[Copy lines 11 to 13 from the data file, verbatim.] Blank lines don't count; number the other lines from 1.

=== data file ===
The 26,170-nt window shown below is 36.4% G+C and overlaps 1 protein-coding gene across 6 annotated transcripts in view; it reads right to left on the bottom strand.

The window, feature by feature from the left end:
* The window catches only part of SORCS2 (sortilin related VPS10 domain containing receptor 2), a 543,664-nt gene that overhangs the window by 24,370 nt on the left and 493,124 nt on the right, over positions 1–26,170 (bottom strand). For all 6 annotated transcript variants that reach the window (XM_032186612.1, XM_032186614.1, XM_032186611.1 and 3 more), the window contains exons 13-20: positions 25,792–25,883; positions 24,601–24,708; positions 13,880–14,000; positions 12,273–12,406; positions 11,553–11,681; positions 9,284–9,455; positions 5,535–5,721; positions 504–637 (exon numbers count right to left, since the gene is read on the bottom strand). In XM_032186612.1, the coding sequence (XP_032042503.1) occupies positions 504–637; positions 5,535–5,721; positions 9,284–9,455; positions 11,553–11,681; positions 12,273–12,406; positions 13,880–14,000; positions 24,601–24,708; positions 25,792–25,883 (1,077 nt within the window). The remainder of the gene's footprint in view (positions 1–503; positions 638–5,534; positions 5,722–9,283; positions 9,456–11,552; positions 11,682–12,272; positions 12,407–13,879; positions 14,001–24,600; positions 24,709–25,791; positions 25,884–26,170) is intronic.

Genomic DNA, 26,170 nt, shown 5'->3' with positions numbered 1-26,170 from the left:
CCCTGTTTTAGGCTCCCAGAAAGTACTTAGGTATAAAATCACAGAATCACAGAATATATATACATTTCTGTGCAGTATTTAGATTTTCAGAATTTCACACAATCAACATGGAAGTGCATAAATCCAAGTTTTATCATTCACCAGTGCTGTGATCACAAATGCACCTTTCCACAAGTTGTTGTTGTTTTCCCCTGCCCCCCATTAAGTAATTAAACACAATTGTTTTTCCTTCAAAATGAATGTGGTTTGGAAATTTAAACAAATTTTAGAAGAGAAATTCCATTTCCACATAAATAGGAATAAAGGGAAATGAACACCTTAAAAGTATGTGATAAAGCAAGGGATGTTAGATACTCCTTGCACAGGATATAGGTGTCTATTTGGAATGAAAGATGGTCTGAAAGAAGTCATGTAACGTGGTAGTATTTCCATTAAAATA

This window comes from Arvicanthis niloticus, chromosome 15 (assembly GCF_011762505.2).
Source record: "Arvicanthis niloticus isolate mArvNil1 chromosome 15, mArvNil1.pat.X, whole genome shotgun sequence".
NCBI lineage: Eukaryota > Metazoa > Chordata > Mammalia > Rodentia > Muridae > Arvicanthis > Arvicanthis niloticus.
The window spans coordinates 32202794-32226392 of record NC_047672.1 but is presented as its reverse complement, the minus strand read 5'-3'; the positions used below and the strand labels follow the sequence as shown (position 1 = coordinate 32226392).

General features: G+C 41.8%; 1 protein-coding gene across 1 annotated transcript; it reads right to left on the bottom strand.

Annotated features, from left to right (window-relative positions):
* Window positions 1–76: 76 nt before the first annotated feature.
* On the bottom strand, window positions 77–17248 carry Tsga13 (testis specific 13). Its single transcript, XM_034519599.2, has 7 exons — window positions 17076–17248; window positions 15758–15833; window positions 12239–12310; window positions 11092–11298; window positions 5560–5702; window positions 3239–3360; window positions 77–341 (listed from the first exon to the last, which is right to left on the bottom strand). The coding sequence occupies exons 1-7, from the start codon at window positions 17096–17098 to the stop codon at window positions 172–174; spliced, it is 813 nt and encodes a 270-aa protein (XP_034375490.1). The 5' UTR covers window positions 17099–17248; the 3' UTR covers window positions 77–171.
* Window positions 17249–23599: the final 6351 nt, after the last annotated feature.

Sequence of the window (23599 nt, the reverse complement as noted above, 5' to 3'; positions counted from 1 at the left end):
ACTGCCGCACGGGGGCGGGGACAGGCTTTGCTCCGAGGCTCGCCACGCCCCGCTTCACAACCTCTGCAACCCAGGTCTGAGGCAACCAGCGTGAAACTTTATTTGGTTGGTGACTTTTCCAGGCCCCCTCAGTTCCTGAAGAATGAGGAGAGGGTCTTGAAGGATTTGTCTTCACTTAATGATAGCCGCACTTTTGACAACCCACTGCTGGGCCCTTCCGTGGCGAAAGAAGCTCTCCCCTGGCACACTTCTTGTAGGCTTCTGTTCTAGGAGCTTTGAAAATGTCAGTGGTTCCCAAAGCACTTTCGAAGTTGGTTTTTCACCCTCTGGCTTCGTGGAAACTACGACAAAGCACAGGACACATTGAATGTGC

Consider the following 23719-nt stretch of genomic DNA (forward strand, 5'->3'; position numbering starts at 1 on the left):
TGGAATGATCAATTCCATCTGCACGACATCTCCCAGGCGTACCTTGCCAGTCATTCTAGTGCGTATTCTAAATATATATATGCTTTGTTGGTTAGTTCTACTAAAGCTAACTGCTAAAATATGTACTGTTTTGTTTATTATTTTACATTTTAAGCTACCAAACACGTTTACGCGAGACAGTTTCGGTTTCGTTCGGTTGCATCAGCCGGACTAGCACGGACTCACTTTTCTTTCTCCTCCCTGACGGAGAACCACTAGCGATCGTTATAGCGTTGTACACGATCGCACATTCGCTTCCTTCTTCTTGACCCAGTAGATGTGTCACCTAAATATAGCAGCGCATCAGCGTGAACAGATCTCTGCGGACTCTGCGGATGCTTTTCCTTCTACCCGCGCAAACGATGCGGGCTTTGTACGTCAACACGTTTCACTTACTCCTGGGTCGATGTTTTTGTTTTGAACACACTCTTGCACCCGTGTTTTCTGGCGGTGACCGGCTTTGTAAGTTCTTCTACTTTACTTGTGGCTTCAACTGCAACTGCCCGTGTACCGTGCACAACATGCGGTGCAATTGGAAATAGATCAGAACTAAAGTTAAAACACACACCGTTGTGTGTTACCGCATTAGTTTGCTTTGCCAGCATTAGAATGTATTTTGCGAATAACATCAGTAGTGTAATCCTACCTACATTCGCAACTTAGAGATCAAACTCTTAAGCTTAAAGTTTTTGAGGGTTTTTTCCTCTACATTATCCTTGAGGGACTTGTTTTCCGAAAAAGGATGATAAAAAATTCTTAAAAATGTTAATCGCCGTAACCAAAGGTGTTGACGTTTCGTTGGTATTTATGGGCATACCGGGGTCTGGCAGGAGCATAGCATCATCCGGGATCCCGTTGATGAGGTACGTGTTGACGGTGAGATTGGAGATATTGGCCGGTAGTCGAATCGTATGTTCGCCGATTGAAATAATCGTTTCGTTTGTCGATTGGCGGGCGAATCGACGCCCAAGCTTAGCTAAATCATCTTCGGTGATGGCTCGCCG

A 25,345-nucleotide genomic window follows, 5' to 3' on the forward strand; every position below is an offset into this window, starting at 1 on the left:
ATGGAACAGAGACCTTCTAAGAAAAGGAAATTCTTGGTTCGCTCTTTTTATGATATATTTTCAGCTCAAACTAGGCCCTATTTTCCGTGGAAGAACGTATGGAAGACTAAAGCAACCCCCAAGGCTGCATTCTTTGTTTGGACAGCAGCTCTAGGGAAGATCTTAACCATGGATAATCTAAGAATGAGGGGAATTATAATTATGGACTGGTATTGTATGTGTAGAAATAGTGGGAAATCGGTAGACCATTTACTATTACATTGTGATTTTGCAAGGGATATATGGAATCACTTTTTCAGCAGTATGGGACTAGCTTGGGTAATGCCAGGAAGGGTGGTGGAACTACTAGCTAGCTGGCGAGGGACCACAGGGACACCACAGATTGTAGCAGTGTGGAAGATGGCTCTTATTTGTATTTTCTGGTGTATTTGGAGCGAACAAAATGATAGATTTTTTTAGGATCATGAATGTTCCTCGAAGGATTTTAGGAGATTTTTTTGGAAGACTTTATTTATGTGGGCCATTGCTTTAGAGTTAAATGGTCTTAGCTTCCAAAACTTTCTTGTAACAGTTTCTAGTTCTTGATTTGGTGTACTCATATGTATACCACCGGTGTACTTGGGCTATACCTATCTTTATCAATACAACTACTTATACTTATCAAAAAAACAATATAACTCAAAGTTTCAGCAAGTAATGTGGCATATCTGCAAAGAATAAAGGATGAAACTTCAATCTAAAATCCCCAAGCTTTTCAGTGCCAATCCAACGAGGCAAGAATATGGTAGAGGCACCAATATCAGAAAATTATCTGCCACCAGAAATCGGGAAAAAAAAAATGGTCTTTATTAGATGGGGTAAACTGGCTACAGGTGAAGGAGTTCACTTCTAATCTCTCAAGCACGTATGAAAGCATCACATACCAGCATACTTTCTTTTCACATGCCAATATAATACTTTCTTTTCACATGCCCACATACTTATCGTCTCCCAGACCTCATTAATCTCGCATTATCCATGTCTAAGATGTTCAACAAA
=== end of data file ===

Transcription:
Annotated features, from left to right (window-relative positions):
* Window positions 1–76: 76 nt before the first annotated feature.
* On the bottom strand, window positions 77–17248 carry Tsga13 (testis specific 13). Its single transcript, XM_034519599.2, has 7 exons — window positions 17076–17248; window positions 15758–15833; window positions 12239–12310; window positions 11092–11298; window positions 5560–5702; window positions 3239–3360; window positions 77–341 (listed from the first exon to the last, which is right to left on the bottom strand). The coding sequence occupies exons 1-7, from the start codon at window positions 17096–17098 to the stop codon at window positions 172–174; spliced, it is 813 nt and encodes a 270-aa protein (XP_034375490.1). The 5' UTR covers window positions 17099–17248; the 3' UTR covers window positions 77–171.